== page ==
Reforming rail: come to our Annual Meeting!

 

Dryclough 153 xcrop 2029.05.04
Manchester Leeds train glides through greenery into Halifax. The Calder Valley Line is a scenic route, so why shouldn’t commuting be a pleasure? We want rail to be first transport choice for more and more people. All are welcome at our annual meeting on June 1st. Come and tell us how you think the railway could be made better.

COME AND TELL US what you think! Rail users in Halifax and along the Calder Valley Line hold their Annual Meeting in Halifax on Saturday morning 1 June 2019 (details below). Theme will be reforming rail in the north – making our railway better. For HADRAG the most urgent needs are a better deal for commuters, and a better deal for stations like Sowerby Bridge and Brighouse that serve sizeable towns but are the “Cinderella stops” on our line. As a new timetable starts (20 May) early morning commuters from Brighouse and Halifax and Bradford and Leeds face a cut in service. We want the present flawed timetable replaced by a fit-for-purpose service ready for when the new station opens at Elland hopefully by 2021. And wearing our Electric Railway Charter hats we want to see progress towards a truly modern and sustainable Calder Valley Line.

The meeting on June 1st is open to all rail users and others interested in developing better train services through our part the Pennines as a stimulus to quality travel, good growth and a clean environment, and starts at 1015, at the Carlton Centre, Harrison Rd, Halifax HX1 2AD. Doors open from about 0945 with light refreshments available before the speeches start.

Guest speaker will be Prof Paul Salveson, community rail pioneer, and now chair of the Rail Reform Group. Retired from the railway “establishment”, Paul provides an independent voice and interesting ideas about how a truly Northern-based railway could serve the cities, towns and smaller communities across the central belt of the North from west to east centred once the territory of the “Lancashire and Yorkshire Railway”. The Rail Reform Group, a body of respected former railway professionals, proposes a “railway for the common good”, bringing together functions that are at present fragmented, to create a railway shackled neither by top-down nationalisation, nor by a need to put profit before passengers. The RRG has submitted its ideas for a new “L&Y” to the Williams Rail Review. See also Paul’s piece in the Yorkshire Post earlier this year.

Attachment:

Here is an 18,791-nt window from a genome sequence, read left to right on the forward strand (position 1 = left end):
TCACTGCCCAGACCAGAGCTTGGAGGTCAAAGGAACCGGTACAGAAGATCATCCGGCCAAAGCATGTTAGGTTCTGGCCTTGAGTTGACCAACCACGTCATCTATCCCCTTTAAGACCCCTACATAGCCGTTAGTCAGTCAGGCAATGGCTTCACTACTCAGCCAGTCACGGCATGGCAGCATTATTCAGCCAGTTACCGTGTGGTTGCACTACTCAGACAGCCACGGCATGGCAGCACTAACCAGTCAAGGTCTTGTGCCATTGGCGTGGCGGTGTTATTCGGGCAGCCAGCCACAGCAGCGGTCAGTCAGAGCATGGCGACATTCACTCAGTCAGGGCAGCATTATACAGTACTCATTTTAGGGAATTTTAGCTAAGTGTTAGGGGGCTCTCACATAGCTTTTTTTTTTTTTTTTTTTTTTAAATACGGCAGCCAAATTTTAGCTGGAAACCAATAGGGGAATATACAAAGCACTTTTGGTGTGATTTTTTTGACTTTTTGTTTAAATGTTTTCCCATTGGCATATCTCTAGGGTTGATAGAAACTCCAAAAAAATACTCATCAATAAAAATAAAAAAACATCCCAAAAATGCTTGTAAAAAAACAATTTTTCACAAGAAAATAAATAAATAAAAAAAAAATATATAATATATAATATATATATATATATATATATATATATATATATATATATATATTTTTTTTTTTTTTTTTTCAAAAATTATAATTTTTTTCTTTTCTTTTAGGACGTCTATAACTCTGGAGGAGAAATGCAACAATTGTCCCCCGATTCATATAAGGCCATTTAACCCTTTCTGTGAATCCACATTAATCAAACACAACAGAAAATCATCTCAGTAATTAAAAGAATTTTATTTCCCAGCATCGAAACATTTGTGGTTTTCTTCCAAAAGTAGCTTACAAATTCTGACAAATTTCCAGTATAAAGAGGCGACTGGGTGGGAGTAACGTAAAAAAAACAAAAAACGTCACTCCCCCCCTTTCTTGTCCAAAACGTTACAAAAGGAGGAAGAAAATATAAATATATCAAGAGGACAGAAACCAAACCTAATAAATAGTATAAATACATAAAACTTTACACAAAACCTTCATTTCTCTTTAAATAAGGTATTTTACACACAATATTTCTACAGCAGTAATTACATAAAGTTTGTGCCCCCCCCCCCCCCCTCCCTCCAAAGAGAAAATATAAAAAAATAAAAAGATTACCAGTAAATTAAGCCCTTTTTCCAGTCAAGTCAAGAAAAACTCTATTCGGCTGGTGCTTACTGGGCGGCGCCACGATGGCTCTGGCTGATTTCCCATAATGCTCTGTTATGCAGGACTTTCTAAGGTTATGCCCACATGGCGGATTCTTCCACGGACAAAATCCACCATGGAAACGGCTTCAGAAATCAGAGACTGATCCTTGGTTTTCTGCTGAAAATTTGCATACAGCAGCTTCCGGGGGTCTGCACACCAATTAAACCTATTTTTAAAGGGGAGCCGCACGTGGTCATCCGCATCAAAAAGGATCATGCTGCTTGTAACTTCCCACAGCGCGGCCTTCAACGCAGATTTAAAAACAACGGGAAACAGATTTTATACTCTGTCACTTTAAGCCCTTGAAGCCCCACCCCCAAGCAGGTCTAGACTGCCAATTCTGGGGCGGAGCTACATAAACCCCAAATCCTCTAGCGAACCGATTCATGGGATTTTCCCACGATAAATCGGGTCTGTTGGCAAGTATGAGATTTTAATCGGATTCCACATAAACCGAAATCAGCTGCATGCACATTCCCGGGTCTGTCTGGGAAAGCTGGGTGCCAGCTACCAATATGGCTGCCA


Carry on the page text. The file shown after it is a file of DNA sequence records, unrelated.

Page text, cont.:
Williams was commissioned by government to look at how rail could work better following the May 2018 timetable shambles. The review is still open until 31 May to receive ideas and evidence from any member of the public – so readers of this blog may still have a little time to send in views online. HADRAG submitted comments early on.

We want a truly modern, sustainable transport system that provides commuters with a good deal, encouraging people off congested roads – polluted and polluting – and plays the maximum role in tackling the climate emergency.

Writing on 19 May 2019, we hope last year’s timetable shambles is not about to be repeated.  HADRAG made this argument: Trans Pennine Express and Northern operate nearly all local and regional trains across the North of England. Each of these companies has its own team of train planners. Each must each bid for timetable slots to nationalised Network Rail, with its own train planning office in Milton Keynes (where knowledge of the needs of Brighouse or Sowerby Bridge may be limited). Three organisations, three timetabling offices, to plan a single network of services. Would it not be better to have one organisation, whether publicly or privately owned, planning service patterns and delivering a timetable that works across our northern sub-nation?

We hope Williams hears what we and others are saying about creating a railway that is integrated, devolved and puts passengers first, a railway that is simple to use with fares that are not seen as extortionate, and flexibility that will attract people from their cars. Williams talks about balancing the needs of taxpayers and passengers. But are not passengers themselves taxpayers, and is not the railway a massive public asset that should be providing an increasingly attractive public service with non-user benefits? Trains – passenger and freight – can reduce the volume of cars and lorries on the roads. Should we not reject the term “subsidy”?  We do not talk about “subsidies” for other public services such as the NHS, the police or indeed the programme of road building that we continue to see. We need investment in the North that matches that in London and the South East.

Transport seems likely always to require social payments, especially if it is to provide a comprehensive service promoting high quality growth and wider values of environmental protection and social inclusion. Perhaps the best way to get the best value for taxpayers is to develop a railway that turns more taxpayers into passengers. – JSW